Beauty and the Beast is a traditional fairy tale. The first published version of the fairy tale was a rendition by Gabrielle-Suzanne Barbot de Villeneuve, published in La jeune américaine, et les contes marins in 1740.The best-known written version was an abridgement of her work published in 1756 by Jeanne-Marie Le Prince de Beaumont, in Magasin des enfants, ou dialogues entre une sage gouvernante et plusieurs de ses élèves; an English translation appeared in 1757.
Variants of the tale are known across Europe. In France, for example, Zémire et Azor is an operatic version of the story of Beauty and the Beast written by Marmontel and composed by Grétry in 1771. It had enormous success well into the 19th century.It is based on the second version of the tale.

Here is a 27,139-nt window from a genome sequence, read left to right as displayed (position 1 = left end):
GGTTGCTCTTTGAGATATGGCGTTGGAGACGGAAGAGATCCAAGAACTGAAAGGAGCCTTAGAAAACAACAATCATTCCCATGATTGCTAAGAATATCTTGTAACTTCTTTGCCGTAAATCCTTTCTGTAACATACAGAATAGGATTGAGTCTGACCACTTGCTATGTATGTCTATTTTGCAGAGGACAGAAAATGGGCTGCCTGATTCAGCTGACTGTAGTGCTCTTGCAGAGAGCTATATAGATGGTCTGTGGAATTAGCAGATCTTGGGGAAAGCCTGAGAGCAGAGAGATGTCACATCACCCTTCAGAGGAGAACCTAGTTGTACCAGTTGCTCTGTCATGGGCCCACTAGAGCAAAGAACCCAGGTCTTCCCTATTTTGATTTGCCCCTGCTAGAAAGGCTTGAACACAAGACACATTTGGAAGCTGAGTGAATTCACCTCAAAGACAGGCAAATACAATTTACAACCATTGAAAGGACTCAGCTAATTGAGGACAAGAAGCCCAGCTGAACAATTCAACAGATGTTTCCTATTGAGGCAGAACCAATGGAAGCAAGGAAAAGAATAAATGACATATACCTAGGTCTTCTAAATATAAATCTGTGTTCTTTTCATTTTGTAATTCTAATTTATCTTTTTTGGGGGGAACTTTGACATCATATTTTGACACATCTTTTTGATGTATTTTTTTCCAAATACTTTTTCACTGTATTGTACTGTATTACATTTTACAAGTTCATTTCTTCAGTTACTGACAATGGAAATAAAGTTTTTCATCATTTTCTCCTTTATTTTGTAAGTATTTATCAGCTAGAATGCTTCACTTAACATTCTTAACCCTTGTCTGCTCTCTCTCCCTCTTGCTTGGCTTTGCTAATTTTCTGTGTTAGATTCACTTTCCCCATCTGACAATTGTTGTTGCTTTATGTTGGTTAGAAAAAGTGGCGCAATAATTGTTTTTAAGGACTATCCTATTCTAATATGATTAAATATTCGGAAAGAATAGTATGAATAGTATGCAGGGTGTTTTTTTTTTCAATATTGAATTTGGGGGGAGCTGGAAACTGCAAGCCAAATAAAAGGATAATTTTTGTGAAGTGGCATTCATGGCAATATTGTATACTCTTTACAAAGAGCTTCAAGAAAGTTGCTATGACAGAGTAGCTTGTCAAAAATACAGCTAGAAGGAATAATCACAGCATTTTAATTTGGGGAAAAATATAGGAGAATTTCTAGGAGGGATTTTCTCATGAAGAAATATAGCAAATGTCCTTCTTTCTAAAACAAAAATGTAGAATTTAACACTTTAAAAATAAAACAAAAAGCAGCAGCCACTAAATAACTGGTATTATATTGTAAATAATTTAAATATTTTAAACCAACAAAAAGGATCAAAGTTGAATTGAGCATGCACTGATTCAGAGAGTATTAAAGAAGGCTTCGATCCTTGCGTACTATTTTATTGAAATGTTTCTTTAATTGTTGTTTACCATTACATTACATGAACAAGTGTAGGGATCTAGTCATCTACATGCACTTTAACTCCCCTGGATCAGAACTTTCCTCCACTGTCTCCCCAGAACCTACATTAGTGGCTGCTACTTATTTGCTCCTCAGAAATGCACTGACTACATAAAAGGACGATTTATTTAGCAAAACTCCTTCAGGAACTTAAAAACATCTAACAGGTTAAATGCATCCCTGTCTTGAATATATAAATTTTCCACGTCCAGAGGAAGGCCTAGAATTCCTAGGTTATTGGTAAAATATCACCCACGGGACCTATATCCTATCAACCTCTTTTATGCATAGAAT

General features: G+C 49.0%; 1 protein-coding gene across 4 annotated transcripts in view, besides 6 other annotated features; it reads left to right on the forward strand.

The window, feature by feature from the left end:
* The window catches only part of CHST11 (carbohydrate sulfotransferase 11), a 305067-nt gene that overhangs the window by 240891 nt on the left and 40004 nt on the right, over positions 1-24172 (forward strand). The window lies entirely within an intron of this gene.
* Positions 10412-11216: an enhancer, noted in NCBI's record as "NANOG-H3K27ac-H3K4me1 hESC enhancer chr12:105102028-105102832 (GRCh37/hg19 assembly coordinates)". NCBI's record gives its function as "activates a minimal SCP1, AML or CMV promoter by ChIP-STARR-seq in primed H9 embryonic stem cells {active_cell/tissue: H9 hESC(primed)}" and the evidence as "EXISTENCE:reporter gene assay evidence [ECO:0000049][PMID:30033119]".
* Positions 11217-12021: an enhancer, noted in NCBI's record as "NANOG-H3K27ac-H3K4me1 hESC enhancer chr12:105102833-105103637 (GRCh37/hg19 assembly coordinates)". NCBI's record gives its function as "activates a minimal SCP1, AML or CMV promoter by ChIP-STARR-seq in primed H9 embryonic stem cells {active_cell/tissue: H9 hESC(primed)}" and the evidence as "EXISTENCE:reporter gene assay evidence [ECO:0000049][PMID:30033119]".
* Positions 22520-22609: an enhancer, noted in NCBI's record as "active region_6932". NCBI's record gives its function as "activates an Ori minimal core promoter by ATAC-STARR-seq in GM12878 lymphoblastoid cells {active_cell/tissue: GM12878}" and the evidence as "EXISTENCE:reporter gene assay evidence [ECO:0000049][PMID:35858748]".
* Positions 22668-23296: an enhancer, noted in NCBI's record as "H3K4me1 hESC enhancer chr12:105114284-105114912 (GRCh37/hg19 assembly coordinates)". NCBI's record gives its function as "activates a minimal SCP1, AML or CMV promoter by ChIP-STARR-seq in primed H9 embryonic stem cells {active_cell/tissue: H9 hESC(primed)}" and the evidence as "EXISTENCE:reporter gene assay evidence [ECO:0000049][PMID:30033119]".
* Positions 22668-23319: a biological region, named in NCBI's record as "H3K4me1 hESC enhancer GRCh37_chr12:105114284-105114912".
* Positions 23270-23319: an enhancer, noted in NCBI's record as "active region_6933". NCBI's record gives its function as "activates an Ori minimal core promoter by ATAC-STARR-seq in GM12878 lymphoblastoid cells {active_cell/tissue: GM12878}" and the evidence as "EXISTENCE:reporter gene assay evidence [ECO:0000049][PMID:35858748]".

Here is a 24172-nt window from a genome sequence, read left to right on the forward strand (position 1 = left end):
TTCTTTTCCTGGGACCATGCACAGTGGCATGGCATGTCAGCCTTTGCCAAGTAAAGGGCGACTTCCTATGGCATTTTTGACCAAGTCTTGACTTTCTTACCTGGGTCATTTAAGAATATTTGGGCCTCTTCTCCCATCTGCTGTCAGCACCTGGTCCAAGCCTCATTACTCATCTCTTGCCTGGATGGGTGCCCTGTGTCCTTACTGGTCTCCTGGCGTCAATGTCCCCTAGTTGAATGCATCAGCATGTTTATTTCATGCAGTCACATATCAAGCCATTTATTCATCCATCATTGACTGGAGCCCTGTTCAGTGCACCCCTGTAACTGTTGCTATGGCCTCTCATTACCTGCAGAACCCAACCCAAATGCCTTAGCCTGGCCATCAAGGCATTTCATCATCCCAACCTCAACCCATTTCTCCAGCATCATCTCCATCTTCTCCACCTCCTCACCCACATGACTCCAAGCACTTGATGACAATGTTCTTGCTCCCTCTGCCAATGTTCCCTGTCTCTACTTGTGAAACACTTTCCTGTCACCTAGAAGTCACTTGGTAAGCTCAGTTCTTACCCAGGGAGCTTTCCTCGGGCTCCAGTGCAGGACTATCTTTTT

Amour pour amour, by Nivelle de la Chaussée, is a 1742 play based on Villeneuve's version.
A wealthy merchant lived in a mansion with his three daughters, all of whom were very beautiful, but only the youngest, at fourteen, is named Belle (a French name equivalent to "Beauty") for being lovely and pure of heart; her sisters, in contrast, are wicked and selfish. The merchant eventually loses all of his wealth in a tempest at sea, and he and his daughters must therefore live in a small farmhouse and work for their living. After some years of this, the merchant hears that one of the trade ships he had sent off has arrived back in port, having escaped the destruction of its compatriots; therefore, he returns to the city to discover whether it contains anything of monetary value. Before leaving, he asks his daughters whether they desire that he bring them any gift upon his return. His two elder daughters ask for jewels and fine dresses, thinking that his wealth has returned; Belle is satisfied with the promise of a rose, as none grow in their part of the country. The merchant, to his dismay, finds that his ship's cargo has been seized to pay his debts, leaving him without money to buy his daughters their presents...